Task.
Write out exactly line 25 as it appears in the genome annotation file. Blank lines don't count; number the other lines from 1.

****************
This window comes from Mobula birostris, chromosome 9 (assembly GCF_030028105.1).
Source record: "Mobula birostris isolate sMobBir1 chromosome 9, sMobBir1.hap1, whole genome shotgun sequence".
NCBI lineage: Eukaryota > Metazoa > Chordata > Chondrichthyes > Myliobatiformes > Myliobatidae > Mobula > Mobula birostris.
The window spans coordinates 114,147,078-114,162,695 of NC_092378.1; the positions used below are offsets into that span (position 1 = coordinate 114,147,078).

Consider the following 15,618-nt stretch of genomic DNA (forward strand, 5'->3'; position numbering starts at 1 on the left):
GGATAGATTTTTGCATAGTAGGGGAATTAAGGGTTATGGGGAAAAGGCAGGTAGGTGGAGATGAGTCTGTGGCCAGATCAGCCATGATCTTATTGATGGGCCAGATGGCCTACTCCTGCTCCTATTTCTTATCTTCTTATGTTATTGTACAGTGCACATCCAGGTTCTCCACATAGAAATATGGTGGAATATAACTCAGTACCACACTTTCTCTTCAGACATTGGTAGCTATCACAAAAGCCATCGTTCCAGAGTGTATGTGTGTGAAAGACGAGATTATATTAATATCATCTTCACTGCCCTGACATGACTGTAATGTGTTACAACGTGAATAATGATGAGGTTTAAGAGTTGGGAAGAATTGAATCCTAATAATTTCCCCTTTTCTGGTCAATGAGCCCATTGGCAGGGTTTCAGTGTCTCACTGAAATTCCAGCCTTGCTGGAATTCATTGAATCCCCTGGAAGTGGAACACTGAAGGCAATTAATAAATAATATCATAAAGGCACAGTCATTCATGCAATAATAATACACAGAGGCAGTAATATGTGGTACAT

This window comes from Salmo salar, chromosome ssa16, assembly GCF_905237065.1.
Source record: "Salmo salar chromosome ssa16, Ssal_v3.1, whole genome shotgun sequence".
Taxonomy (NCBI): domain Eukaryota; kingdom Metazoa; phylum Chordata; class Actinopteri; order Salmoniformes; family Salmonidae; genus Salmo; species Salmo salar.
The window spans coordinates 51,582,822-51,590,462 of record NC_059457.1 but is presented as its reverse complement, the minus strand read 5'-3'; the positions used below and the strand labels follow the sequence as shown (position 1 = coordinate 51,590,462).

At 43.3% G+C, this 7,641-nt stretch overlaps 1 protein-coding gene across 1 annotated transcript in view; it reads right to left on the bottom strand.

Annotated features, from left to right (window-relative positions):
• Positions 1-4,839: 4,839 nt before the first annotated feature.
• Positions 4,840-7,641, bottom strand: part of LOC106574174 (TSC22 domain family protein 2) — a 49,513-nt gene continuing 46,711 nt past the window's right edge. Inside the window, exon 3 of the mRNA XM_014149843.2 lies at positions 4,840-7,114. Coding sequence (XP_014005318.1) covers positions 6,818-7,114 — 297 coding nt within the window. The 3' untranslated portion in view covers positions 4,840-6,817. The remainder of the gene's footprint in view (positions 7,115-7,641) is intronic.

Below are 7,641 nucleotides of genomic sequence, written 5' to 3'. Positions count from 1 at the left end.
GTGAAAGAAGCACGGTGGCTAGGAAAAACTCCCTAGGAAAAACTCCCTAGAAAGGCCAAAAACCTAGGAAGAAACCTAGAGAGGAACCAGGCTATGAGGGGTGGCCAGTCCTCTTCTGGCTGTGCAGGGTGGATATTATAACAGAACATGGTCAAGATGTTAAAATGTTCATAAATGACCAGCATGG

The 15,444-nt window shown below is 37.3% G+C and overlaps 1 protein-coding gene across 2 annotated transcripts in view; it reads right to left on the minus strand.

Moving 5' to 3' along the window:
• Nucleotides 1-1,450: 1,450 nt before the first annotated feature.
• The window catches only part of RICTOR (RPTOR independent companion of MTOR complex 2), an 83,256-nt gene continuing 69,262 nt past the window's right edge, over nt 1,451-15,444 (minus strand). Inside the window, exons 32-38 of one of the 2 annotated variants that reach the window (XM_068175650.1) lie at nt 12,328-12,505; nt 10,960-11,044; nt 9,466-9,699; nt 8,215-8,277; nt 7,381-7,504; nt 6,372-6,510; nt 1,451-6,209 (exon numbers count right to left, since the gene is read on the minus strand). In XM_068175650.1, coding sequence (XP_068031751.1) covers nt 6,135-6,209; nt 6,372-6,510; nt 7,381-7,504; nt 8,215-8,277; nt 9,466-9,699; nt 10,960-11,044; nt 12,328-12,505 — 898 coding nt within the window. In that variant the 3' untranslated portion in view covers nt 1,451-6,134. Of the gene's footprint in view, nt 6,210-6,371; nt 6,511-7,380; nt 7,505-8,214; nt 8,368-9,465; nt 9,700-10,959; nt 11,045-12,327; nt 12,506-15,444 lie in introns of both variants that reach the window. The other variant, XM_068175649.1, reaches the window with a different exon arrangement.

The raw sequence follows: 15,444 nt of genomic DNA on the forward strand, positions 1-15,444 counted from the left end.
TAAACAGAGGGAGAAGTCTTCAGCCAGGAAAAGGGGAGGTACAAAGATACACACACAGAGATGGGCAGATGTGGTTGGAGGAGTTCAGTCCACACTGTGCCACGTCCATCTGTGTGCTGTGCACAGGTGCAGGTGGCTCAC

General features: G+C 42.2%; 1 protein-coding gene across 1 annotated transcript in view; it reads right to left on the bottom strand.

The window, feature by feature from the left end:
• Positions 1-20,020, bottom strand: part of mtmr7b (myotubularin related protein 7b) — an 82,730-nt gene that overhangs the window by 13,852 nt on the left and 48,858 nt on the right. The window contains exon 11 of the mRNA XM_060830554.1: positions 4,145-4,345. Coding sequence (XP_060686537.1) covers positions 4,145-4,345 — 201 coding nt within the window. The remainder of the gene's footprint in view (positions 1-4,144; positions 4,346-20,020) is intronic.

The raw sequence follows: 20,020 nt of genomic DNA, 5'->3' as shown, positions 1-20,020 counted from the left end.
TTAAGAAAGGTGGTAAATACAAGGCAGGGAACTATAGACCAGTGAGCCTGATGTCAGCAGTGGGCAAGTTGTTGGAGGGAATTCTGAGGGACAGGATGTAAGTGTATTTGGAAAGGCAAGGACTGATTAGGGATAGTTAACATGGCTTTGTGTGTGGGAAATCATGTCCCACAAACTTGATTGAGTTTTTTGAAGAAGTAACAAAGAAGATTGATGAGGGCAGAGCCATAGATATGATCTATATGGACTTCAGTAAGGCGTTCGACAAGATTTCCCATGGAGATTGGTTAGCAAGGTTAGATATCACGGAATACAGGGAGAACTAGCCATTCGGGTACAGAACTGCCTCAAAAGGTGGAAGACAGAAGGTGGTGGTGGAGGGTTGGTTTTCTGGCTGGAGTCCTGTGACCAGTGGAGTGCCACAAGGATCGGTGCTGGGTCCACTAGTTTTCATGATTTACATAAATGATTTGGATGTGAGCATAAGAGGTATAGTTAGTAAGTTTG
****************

• Positions 1-20,020, bottom strand: part of mtmr7b (myotubularin related protein 7b) — an 82,730-nt gene that overhangs the window by 13,852 nt on the left and 48,858 nt on the right. The window contains exon 11 of the mRNA XM_060830554.1: positions 4,145-4,345. Coding sequence (XP_060686537.1) covers positions 4,145-4,345 — 201 coding nt within the window. The remainder of the gene's footprint in view (positions 1-4,144; positions 4,346-20,020) is intronic.